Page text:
LaFayette Funk was one of Isaac Funk’s sons and the father of Eugene B. Funk. In 1863 and 1864, LaFayette built a grand farm home as a wedding present for his new wife. After taking the reins of a share of his father’s expanse of farmland, LaFayette furthered the Funk name. He soon became recognized as a breeder of excellent horses and cattle, and that impressive farm home which he built almost single-handedly–known as the Funk Prairie Home–became synonymous with progressive agriculture for more than half a century. LaFayette Funk was one of the founders of the Chicago Union Stock Yards. He played an important part in founding the agriculture college at the University of Illinois and he was instrumental in the creation of the Illinois State Fair in Springfield. LaFayette also served on the Illinois State Board of Agriculture for nearly 30 years and was an Illinois State Senator. At a time when extension services tied to land grant institutions were very new, LaFayette and his son, Eugene, brought large numbers of farmers at their own expense from throughout the Midwest to the Funk Prairie Home Farm in order to share the latest technologies and farming methods.
The Funk Prairie Home is today maintained as a museum and is open to the public. The restored horse barn there is billed as the oldest and largest horse barn in McLean County, Illinois. Museum records indicate that draft horses were worked in greater numbers and for a longer time in McLean County, Illinois, than at any other place in the United States. Bill Case is the resident historian for the Funk Prairie Home Museum. According to Case, the investors who started Funk Seed Company with LaFayette Funk’s son, Eugene, included 14 members of the extended Funk family.
“All of those investors in Funk Seed Company had already been producing improved strains of open-pollinated corn and other farm grains for a long time before the company was formed in 1901,” Case said. “Even after the hybrid corn had been introduced, until they were sure people would catch on to growing hybrid corn, they continued to produce lots of open-pollinated corn.” He added that the increased acreages devoted to seed production for the Funk Seed Company corresponded to ever-greater numbers of draft horses needed. It is clear, Case said, that the success of Funk Seed Company, and later, the Funk's G Hybrid brand, was directly tied to the massive production and use of quality draft horses on a scale that can be difficult to comprehend.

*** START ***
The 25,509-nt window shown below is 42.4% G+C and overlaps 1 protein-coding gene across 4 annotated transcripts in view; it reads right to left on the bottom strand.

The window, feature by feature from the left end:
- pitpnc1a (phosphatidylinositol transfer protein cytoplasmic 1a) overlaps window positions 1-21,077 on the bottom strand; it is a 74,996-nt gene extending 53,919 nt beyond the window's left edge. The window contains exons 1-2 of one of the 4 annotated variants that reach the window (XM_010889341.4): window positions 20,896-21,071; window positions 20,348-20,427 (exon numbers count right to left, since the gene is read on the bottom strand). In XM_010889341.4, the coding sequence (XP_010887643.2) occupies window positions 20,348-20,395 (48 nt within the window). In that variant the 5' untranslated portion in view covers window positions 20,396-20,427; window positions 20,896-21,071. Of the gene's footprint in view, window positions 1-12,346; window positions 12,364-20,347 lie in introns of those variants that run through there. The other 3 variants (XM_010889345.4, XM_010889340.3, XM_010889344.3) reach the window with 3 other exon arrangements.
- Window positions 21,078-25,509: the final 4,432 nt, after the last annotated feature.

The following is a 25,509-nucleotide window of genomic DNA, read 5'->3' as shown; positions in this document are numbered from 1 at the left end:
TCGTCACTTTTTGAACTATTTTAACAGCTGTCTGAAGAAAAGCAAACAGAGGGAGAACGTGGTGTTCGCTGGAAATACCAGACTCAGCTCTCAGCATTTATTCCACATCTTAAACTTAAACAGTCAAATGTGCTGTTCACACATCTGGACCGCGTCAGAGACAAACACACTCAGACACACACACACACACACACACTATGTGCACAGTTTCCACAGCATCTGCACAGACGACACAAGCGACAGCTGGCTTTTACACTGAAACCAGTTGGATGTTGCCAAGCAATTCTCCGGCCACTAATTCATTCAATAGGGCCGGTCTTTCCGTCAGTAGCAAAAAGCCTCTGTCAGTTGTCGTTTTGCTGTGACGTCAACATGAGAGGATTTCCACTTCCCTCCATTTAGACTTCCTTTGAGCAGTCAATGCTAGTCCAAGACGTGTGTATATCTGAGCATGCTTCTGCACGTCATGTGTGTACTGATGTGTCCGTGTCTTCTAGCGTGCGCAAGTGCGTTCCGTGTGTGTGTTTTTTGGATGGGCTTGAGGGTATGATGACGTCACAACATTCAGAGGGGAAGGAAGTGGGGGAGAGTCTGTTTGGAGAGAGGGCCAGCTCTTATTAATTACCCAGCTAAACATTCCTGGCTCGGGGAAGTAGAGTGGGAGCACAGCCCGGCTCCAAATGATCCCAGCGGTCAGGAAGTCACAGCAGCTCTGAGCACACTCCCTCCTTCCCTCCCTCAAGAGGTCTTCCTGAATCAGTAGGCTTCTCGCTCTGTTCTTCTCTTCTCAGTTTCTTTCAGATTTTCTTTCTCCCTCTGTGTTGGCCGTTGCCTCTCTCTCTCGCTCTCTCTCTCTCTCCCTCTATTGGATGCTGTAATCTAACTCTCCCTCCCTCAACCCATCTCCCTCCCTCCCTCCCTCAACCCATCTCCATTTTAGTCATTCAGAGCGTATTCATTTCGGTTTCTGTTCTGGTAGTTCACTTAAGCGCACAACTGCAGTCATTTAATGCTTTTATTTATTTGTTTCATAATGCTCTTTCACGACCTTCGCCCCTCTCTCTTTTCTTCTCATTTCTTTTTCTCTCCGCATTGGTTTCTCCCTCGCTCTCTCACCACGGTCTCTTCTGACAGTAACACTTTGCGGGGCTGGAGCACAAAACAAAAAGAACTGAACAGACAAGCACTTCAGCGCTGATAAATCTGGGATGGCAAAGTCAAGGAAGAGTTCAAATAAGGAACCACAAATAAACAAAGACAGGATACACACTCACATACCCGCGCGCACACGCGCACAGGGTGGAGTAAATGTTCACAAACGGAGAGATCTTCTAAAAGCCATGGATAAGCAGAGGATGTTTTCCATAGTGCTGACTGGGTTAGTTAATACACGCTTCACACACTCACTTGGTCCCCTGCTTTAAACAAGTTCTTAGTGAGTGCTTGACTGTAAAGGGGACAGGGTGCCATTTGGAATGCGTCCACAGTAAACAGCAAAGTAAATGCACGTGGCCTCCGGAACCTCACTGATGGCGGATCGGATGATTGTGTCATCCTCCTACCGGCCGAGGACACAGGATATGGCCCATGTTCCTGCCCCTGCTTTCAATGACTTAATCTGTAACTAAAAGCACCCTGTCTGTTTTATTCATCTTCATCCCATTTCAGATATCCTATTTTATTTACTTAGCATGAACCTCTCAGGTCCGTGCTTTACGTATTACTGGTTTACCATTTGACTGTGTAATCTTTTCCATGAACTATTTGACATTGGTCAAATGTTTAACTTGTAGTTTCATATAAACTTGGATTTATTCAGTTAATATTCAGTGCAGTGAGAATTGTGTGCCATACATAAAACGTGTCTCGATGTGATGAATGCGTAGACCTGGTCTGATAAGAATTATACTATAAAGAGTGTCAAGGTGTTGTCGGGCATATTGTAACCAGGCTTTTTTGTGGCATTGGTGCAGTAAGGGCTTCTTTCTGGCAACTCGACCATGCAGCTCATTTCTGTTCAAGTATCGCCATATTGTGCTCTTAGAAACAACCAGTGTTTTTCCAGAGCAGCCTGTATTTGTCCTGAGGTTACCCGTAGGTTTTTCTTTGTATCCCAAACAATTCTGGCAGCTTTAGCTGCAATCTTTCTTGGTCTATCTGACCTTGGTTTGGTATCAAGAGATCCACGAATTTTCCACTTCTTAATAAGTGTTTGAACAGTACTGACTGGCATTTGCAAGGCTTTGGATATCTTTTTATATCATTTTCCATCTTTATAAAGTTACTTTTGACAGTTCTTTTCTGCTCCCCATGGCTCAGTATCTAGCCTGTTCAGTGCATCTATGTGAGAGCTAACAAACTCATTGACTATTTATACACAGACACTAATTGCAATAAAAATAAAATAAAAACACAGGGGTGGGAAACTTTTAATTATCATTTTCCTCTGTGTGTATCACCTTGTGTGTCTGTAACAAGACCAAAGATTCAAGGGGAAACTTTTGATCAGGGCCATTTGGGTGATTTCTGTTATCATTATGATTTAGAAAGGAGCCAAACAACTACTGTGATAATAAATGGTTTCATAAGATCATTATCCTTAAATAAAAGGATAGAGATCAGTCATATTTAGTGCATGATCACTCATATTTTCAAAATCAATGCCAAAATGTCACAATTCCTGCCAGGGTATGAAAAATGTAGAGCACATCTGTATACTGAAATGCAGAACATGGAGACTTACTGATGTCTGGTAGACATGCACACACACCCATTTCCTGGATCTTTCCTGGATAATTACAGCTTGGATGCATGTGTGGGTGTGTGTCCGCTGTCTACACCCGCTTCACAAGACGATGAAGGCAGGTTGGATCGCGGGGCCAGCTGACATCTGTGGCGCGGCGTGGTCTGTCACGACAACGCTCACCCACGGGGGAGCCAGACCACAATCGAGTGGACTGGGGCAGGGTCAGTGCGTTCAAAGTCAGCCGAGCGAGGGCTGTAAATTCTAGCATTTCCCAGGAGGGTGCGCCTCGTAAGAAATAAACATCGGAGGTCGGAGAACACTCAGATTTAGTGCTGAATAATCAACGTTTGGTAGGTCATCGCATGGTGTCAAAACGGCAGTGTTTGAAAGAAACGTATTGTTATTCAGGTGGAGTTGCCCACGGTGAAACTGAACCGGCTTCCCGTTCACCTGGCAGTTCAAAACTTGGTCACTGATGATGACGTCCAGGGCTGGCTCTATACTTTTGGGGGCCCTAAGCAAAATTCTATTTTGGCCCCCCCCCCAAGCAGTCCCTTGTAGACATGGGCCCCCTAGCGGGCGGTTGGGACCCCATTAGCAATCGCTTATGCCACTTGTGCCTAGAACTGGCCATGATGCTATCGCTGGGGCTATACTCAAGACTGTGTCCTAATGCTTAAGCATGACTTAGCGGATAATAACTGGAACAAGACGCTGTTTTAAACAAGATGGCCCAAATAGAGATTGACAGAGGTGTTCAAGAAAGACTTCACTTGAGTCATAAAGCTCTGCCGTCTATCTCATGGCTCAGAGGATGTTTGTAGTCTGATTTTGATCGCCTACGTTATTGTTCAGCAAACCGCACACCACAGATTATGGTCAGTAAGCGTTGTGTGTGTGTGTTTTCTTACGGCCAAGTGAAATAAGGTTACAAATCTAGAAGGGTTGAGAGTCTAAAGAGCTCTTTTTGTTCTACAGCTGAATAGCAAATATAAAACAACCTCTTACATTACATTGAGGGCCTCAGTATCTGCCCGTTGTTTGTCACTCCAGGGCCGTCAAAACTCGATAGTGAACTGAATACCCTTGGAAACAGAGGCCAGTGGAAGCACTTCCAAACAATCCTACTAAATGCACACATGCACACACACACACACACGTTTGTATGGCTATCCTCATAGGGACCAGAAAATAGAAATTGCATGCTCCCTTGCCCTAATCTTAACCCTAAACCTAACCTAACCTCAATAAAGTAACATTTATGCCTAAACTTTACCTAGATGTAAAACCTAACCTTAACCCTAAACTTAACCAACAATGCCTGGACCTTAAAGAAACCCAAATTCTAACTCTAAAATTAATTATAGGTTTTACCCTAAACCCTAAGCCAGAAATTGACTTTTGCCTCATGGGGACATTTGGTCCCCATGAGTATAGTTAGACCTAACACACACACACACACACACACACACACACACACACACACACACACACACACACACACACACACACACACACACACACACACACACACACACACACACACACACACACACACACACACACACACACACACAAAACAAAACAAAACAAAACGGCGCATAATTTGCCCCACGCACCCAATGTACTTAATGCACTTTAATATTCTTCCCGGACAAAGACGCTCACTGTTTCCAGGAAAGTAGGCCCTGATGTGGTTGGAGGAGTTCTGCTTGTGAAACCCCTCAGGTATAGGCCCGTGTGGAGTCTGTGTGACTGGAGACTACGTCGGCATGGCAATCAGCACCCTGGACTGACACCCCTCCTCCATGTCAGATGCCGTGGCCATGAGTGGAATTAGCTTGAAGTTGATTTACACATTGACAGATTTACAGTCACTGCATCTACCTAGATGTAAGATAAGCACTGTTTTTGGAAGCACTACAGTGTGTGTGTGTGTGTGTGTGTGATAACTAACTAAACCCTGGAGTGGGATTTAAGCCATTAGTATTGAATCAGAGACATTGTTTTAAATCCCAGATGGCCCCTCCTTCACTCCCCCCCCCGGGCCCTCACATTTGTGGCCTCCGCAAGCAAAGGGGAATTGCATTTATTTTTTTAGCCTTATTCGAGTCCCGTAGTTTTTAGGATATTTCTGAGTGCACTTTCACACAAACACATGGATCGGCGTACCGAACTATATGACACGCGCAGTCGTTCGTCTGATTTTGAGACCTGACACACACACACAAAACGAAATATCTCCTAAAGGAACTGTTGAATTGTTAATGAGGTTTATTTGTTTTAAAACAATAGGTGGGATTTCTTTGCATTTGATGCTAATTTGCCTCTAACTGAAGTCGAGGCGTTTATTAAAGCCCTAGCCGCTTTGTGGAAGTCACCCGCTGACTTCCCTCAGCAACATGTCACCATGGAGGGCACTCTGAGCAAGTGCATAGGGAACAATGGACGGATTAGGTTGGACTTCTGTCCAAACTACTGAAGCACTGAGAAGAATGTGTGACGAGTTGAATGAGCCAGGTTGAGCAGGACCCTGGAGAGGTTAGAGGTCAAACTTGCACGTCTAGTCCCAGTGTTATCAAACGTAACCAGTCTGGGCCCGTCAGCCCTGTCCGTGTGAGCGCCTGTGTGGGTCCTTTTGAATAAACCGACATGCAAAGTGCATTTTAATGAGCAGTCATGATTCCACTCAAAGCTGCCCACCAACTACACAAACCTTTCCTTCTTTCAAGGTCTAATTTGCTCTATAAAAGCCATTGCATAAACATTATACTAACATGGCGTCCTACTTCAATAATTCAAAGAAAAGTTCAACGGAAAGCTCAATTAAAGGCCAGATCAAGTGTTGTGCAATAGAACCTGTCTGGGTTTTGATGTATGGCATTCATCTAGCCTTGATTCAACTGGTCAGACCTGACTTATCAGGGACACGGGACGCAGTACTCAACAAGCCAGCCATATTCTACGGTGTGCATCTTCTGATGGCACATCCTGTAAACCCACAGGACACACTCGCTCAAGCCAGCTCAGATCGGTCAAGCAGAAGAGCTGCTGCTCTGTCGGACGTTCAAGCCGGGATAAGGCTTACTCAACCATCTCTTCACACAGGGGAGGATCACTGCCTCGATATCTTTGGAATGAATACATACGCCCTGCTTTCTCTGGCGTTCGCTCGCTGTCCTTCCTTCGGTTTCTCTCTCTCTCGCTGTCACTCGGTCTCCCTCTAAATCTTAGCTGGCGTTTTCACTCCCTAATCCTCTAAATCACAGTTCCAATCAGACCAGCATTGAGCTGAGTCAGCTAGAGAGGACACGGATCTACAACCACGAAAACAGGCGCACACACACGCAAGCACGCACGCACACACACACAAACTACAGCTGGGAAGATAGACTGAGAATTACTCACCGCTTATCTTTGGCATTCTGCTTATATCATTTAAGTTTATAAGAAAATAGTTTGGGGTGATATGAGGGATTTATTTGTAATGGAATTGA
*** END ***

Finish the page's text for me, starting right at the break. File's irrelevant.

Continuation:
Eugene Funk was proud to embrace new technologies, and museum records indicate he bought the first Caterpillar tractor sold for use on a farm. As tractors became more and more common on the Funk farming enterprise, the workload lessened only slightly for the resident draft horses, however. Bill Case puts the transition from horses to tractors at Funk's into perspective.
“In the 1930s tractors were coming into use more and more,” he said, “but that wonderful new machinery was often quite limited. For example, during wet conditions, teams of horses were the only things that could be counted on to get a crop planted. It still took lots of horses to grow and harvest the crops. Then when the extended Funk family didn’t have enough land to expand the way they wanted to, they brought in ‘associate growers.’ In the tough economic times of the 1930s and even into the mid-1940s, there were many farmers who could not afford a tractor.”
Museum records do not document when the vast numbers of Funk's Colts that once wore harnesses on central Illinois farms were completely phased out. It is presumed that by the decade of the 1940s many, if not most, of the draft horses were gone. Funk Seed Company was sold to Ciba-Geigy in 1974, and in 1993, Ciba-Geigy dropped the Funk name. In an arguably fitting move, the Funk Prairie Home Museum recently added to its collection of farm memorabilia. A team of black Percheron geldings now lives at the farmstead and does occasional duty in harness pulling a farm wagon for classes of school children who visit the museum each year.
A good way to learn about the Funk family and their colorful history is to visit the Funk Prairie Home Museum located near Shirley, Illinois. A separate building on the farmstead houses the Funk Gem and Mineral Museum, displaying rare stones which LaFayette Funk Jr., collected while building seed plants around the world for his father’s seed company. A collection of Native American artifacts is also featured. The museum is open Tuesday through Saturday from 9 a.m. to 4 p.m., from March through December. Reservations are required. The telephone number is 309-827-6792.